As an IT Director, or any other part of the IT leadership team the onus isn’t placed on remediation, for whatever reason. It’s just sort of expected that it’s part of the job, but it doesn’t really count as your accomplishments for the period. When asked what I’m up to, exeuctive leadership wants to know progress on tasks and projects that take the company forward, save the company money, or improve something that needed to be improved. Even though remediation is paramount, it isn’t looked upon favorably. You’re supposed to be taking us into the future, not keeping alive where we’ve been.

What have you done for me lately?

The “Perception is reality” problem:

Despite all the trendy talk at every conference or gathering of like-minded individuals about the mobile workforce and the ability to do work from anywhere, the truth of the matter is that many executives can only gauge the work by what they see. Meaning, if they don’t see you, the automatic assumption is that you aren’t working. 

Most IT people in my position can probably relate to this. IT isn’t a 9-5 job – especially at this level. Computers don’t sleep, the systems that run on these computers don’t magically go home at 5pm and come back in the morning, so despite what your hours are, IT is 24/7/365. This is a particularly difficult point for my wife, though she’s learned to accept it better in recent years. I’ve been contacted for (seemingly) stupid reasons in the middle of the night, or on vacation, or during a movie, show, event, church service, or what have you, more times than I can probably count. 

So the conundrum here is that there’s an expectation that as an IT Executive, you’ll be ready at a moment’s notice to execute on some major issue, but subsequently are judged on the number of hours you’re in the office. Recently I witnessed what can only be described as “a competition between rivals to determine superiority, predominance, or leadership” between two VPs at an organization. One arrives at the office prior to 6am, and leaves near 6pm, and the other arrives near 10am, but doesn’t leave the office until nearly 10pm. The first was criticizing the second for the amount of time he had to wait for the second to come in, while the second was saying things like, “You may get here early, but I close this place up by myself every day.” I, for one, couldn’t imagine what it is that they had to do in the office that required 12 hour days, every day, despite their 4 hour gap between arrivals.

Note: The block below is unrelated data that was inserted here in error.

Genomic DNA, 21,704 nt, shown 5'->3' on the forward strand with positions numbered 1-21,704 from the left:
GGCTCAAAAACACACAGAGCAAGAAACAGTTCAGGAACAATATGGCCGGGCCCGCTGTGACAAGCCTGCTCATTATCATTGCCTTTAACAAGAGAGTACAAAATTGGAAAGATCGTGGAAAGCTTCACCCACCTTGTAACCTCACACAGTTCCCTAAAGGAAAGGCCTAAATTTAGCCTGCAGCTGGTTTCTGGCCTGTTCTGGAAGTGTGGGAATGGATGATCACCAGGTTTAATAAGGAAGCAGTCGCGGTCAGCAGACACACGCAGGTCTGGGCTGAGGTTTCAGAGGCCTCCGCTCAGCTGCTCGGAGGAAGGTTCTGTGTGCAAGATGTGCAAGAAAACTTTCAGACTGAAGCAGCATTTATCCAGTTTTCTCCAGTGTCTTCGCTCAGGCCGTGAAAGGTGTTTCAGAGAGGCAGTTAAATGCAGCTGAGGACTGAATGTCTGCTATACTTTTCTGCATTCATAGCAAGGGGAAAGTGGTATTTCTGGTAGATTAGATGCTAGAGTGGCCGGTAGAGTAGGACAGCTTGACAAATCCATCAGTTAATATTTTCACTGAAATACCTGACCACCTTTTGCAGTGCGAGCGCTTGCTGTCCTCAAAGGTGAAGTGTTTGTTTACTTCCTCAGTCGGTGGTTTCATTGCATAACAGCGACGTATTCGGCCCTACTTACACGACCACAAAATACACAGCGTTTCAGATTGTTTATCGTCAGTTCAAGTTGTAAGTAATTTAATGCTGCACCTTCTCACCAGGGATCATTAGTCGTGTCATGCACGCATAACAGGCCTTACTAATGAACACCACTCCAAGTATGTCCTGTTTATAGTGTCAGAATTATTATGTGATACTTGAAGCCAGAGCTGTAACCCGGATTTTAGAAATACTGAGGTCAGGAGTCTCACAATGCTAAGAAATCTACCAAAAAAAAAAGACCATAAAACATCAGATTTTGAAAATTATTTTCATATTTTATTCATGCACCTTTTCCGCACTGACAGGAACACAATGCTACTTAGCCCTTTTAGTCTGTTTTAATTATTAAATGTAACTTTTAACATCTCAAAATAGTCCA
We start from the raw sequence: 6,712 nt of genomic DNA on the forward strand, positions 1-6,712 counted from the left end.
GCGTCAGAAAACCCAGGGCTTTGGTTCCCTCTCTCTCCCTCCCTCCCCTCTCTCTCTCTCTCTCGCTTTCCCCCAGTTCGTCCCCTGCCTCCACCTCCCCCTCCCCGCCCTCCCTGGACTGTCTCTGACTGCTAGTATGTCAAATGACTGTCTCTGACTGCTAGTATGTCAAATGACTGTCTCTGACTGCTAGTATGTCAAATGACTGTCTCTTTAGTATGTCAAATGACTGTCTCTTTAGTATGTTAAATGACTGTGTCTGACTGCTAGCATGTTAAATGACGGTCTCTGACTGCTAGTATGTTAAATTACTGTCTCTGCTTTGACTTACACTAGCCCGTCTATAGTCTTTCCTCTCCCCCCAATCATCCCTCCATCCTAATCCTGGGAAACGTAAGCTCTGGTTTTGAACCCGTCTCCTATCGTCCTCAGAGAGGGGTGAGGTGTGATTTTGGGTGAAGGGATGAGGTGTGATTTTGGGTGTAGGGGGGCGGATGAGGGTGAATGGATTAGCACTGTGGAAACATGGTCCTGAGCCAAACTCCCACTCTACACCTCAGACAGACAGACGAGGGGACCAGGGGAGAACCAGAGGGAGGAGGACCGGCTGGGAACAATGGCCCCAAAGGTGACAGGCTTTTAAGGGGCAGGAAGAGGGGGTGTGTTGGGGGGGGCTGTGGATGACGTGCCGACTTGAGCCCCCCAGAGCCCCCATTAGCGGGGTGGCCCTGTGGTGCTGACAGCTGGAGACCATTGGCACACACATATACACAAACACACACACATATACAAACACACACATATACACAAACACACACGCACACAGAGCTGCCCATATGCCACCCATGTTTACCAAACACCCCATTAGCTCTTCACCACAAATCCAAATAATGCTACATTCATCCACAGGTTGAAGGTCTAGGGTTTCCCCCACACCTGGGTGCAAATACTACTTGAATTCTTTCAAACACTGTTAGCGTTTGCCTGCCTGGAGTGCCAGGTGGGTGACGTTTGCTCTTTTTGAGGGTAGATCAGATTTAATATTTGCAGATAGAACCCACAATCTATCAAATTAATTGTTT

Later the VP that my department reports up to made a comment about my (the IT director) schedule and how the leadership was “old school”. It wasn’t worth the chest-beating, so I just said nothing and nodded, but the truth of the matter is, is that if I, as the IT director, had to spend 12 hours in the office daily, then something was seriously wrong, and I would NOT be doing my job.

Just because you don’t see me doesn’t mean I’m not working. 

This is especially frustrating, because the expectation (even if not stated) is that time be spent in the office. But also the expectation is that IT will be available any time someone else is working (whether it be a Sunday evening, 2:00am, or any other “inconvenient time”) But like the earlier example about ticket counts as a bad metric, amount of time spent in the office is a bad KPI as well. I can guarantee that I am several times more effective, efficient, and productive working remotely outside the office than I am sitting at my desk. Why? For the entire reason of this post, because when you’re in the office you tend to do more “fighting alligators” than “draining the swamp.”